In many experiments, the independent variable is a construct that can only be manipulated indirectly. For example, a researcher might try to manipulate participants’ stress levels indirectly by telling some of them that they have five minutes to prepare a short speech that they will then have to give to an audience of other participants. In such situations, researchers often include a manipulation check in their procedure. A manipulation checkA measure of a manipulated independent variable—usually done at the end of the procedure—to confirm that the independent variable was successfully manipulated. is a separate measure of the construct the researcher is trying to manipulate. For example, researchers trying to manipulate participants’ stress levels might give them a paper-and-pencil stress questionnaire or take their blood pressure—perhaps right after the manipulation or at the end of the procedure—to verify that they successfully manipulated this variable.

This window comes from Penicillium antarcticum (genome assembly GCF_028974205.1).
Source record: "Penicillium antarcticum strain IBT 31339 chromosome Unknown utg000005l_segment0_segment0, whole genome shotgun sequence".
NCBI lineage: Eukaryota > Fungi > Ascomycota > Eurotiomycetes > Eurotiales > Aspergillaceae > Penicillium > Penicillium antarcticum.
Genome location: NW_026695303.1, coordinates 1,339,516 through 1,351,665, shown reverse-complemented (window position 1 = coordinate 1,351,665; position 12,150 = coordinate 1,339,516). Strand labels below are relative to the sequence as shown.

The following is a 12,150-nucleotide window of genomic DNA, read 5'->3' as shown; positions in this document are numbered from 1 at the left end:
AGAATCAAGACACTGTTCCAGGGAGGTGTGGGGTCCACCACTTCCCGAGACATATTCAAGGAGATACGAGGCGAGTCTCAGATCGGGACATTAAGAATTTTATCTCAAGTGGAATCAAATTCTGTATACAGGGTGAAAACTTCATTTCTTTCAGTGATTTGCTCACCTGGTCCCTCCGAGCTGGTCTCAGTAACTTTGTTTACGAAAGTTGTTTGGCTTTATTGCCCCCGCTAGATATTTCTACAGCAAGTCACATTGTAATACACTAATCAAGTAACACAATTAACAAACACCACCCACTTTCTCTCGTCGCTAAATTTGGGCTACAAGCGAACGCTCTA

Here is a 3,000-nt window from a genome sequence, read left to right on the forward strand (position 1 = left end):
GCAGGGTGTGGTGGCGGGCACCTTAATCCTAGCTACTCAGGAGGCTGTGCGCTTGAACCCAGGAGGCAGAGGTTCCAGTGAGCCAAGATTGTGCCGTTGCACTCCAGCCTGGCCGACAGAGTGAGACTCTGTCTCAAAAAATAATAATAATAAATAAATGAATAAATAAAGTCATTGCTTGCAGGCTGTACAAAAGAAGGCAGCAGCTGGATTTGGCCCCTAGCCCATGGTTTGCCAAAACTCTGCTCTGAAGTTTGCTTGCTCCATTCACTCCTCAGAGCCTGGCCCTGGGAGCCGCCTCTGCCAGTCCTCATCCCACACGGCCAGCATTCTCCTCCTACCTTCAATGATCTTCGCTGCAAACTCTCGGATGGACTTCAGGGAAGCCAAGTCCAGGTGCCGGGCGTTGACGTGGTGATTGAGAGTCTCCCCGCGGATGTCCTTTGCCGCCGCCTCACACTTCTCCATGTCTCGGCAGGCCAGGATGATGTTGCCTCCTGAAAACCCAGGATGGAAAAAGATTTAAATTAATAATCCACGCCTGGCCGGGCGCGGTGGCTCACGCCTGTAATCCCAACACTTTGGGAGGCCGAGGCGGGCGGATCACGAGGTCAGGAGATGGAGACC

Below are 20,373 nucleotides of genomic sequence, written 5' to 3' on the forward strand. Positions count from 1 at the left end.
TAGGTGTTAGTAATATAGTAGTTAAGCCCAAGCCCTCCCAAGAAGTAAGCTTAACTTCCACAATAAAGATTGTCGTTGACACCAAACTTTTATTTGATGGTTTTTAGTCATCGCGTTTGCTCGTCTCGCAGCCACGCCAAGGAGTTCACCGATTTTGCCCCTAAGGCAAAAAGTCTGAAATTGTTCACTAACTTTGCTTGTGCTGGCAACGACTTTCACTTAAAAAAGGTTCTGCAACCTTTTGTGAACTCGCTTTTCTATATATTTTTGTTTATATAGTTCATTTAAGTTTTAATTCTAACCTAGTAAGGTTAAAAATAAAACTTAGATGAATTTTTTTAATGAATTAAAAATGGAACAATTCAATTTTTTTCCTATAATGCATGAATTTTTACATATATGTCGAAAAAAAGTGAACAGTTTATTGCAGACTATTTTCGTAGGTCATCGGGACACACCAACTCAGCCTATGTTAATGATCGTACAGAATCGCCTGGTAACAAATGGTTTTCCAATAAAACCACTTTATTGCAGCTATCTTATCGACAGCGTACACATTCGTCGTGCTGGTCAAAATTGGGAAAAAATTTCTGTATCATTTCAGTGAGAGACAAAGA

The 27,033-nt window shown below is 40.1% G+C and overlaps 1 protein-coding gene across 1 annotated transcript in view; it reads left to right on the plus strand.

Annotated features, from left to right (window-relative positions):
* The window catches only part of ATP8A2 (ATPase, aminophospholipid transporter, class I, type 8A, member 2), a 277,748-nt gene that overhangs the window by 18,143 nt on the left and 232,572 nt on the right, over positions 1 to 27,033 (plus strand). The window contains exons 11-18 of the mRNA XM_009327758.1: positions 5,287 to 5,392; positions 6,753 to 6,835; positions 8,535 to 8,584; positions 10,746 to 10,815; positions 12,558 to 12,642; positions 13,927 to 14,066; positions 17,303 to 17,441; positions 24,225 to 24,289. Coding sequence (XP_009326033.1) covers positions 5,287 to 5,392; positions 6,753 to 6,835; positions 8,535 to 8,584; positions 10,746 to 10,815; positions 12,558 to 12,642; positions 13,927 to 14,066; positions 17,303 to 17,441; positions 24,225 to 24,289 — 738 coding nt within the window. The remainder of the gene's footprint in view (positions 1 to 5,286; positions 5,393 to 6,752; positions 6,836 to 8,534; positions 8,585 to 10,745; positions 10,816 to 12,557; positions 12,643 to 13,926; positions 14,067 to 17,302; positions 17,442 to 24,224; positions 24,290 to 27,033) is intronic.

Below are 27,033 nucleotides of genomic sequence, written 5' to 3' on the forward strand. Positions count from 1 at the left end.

An extraneous variableAny variable in the context of an experiment other than the independent and dependent variables. is anything that varies in the context of a study other than the independent and dependent variables. In an experiment on the effect of expressive writing on health, for example, extraneous variables would include participant variables (individual differences) such as their writing ability, their diet, and their shoe size. They would also include situation or task variables such as the time of day when participants write, whether they write by hand or on a computer, and the weather. Extraneous variables pose a problem because many of them are likely to have some effect on the dependent variable. For example, participants’ health will be affected by many things other than whether or not they engage in expressive writing. This can make it difficult to separate the effect of the independent variable from the effects of the extraneous variables, which is why it is important to controlHolding extraneous variables constant. extraneous variables by holding them constant.